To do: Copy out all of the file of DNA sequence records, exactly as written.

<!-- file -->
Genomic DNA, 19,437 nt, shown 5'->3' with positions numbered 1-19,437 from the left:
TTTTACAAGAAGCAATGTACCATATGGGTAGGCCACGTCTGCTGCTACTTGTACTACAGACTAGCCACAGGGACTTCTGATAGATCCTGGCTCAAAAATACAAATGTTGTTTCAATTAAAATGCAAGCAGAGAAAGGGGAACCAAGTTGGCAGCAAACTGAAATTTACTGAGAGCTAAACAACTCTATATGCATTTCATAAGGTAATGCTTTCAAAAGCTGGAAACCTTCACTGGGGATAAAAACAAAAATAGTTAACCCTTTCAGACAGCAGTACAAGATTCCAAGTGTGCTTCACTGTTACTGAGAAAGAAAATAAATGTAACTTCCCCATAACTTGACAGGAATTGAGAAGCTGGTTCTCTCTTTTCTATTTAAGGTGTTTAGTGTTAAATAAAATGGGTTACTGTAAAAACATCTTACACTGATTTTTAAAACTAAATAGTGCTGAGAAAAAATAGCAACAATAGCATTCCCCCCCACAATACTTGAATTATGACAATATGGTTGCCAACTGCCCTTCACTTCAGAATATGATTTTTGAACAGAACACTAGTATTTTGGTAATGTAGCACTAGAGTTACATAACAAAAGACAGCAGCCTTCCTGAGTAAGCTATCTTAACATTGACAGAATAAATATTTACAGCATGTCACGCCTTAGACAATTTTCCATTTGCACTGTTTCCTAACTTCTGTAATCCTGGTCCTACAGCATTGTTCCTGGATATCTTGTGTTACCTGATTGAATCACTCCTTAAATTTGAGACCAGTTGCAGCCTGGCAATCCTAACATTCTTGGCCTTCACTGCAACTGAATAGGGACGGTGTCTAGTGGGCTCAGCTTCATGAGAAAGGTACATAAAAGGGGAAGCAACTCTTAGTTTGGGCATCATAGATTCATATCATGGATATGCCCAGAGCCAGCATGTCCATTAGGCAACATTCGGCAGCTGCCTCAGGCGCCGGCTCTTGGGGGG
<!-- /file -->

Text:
Genomic DNA, 19,437 nt, shown 5'->3' with positions numbered 1-19,437 from the left:
TTTTACAAGAAGCAATGTACCATATGGGTAGGCCACGTCTGCTGCTACTTGTACTACAGACTAGCCACAGGGACTTCTGATAGATCCTGGCTCAAAAATACAAATGTTGTTTCAATTAAAATGCAAGCAGAGAAAGGGGAACCAAGTTGGCAGCAAACTGAAATTTACTGAGAGCTAAACAACTCTATATGCATTTCATAAGGTAATGCTTTCAAAAGCTGGAAACCTTCACTGGGGATAAAAACAAAAATAGTTAACCCTTTCAGACAGCAGTACAAGATTCCAAGTGTGCTTCACTGTTACTGAGAAAGAAAATAAATGTAACTTCCCCATAACTTGACAGGAATTGAGAAGCTGGTTCTCTCTTTTCTATTTAAGGTGTTTAGTGTTAAATAAAATGGGTTACTGTAAAAACATCTTACACTGATTTTTAAAACTAAATAGTGCTGAGAAAAAATAGCAACAATAGCATTCCCCCCCACAATACTTGAATTATGACAATATGGTTGCCAACTGCCCTTCACTTCAGAATATGATTTTTGAACAGAACACTAGTATTTTGGTAATGTAGCACTAGAGTTACATAACAAAAGACAGCAGCCTTCCTGAGTAAGCTATCTTAACATTGACAGAATAAATATTTACAGCATGTCACGCCTTAGACAATTTTCCATTTGCACTGTTTCCTAACTTCTGTAATCCTGGTCCTACAGCATTGTTCCTGGATATCTTGTGTTACCTGATTGAATCACTCCTTAAATTTGAGACCAGTTGCAGCCTGGCAATCCTAACATTCTTGGCCTTCACTGCAACTGAATAGGGACGGTGTCTAGTGGGCTCAGCTTCATGAGAAAGGTACATAAAAGGGGAAGCAACTCTTAGTTTGGGCATCATAGATTCATATCATGGATATGCCCAGAGCCAGCATGTCCATTAGGCAACATTCGGCAGCTGCCTCAGGCGCCGGCTCTTGGGGGG